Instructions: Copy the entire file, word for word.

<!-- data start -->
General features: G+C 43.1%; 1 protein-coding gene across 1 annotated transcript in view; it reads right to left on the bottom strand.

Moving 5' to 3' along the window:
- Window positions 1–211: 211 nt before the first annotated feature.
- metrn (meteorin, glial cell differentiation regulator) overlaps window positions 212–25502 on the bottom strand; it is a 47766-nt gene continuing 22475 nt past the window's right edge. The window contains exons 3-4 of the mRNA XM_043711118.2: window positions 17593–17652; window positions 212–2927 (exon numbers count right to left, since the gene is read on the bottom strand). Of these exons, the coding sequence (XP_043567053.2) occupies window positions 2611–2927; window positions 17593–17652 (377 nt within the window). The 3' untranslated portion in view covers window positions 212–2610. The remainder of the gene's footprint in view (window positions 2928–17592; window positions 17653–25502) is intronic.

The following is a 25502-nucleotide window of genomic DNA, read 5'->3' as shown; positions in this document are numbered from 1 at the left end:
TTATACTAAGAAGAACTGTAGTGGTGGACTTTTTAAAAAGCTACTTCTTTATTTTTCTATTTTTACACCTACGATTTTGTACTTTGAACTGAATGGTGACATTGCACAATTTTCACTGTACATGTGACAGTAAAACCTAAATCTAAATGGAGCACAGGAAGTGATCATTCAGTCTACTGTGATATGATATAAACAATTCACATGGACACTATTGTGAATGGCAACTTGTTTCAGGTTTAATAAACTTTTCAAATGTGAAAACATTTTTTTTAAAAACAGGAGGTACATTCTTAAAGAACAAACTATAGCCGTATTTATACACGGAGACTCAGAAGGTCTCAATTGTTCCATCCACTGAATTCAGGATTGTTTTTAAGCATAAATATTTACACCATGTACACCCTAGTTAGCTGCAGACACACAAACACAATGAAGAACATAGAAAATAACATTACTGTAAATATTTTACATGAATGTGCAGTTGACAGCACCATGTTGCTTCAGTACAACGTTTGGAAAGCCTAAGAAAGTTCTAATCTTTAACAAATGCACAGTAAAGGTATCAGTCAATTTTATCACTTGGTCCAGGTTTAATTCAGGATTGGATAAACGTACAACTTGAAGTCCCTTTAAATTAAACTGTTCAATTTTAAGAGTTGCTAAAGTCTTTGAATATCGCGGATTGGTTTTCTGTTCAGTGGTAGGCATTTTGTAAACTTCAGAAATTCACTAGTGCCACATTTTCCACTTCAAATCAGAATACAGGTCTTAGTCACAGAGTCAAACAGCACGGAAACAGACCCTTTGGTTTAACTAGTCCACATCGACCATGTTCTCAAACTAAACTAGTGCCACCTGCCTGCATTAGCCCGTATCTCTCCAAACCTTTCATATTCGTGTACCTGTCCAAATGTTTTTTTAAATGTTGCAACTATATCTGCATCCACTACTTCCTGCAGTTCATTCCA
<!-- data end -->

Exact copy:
General features: G+C 43.1%; 1 protein-coding gene across 1 annotated transcript in view; it reads right to left on the bottom strand.

Moving 5' to 3' along the window:
- Window positions 1–211: 211 nt before the first annotated feature.
- metrn (meteorin, glial cell differentiation regulator) overlaps window positions 212–25502 on the bottom strand; it is a 47766-nt gene continuing 22475 nt past the window's right edge. The window contains exons 3-4 of the mRNA XM_043711118.2: window positions 17593–17652; window positions 212–2927 (exon numbers count right to left, since the gene is read on the bottom strand). Of these exons, the coding sequence (XP_043567053.2) occupies window positions 2611–2927; window positions 17593–17652 (377 nt within the window). The 3' untranslated portion in view covers window positions 212–2610. The remainder of the gene's footprint in view (window positions 2928–17592; window positions 17653–25502) is intronic.

The following is a 25502-nucleotide window of genomic DNA, read 5'->3' as shown; positions in this document are numbered from 1 at the left end:
TTATACTAAGAAGAACTGTAGTGGTGGACTTTTTAAAAAGCTACTTCTTTATTTTTCTATTTTTACACCTACGATTTTGTACTTTGAACTGAATGGTGACATTGCACAATTTTCACTGTACATGTGACAGTAAAACCTAAATCTAAATGGAGCACAGGAAGTGATCATTCAGTCTACTGTGATATGATATAAACAATTCACATGGACACTATTGTGAATGGCAACTTGTTTCAGGTTTAATAAACTTTTCAAATGTGAAAACATTTTTTTTAAAAACAGGAGGTACATTCTTAAAGAACAAACTATAGCCGTATTTATACACGGAGACTCAGAAGGTCTCAATTGTTCCATCCACTGAATTCAGGATTGTTTTTAAGCATAAATATTTACACCATGTACACCCTAGTTAGCTGCAGACACACAAACACAATGAAGAACATAGAAAATAACATTACTGTAAATATTTTACATGAATGTGCAGTTGACAGCACCATGTTGCTTCAGTACAACGTTTGGAAAGCCTAAGAAAGTTCTAATCTTTAACAAATGCACAGTAAAGGTATCAGTCAATTTTATCACTTGGTCCAGGTTTAATTCAGGATTGGATAAACGTACAACTTGAAGTCCCTTTAAATTAAACTGTTCAATTTTAAGAGTTGCTAAAGTCTTTGAATATCGCGGATTGGTTTTCTGTTCAGTGGTAGGCATTTTGTAAACTTCAGAAATTCACTAGTGCCACATTTTCCACTTCAAATCAGAATACAGGTCTTAGTCACAGAGTCAAACAGCACGGAAACAGACCCTTTGGTTTAACTAGTCCACATCGACCATGTTCTCAAACTAAACTAGTGCCACCTGCCTGCATTAGCCCGTATCTCTCCAAACCTTTCATATTCGTGTACCTGTCCAAATGTTTTTTTAAATGTTGCAACTATATCTGCATCCACTACTTCCTGCAGTTCATTCCA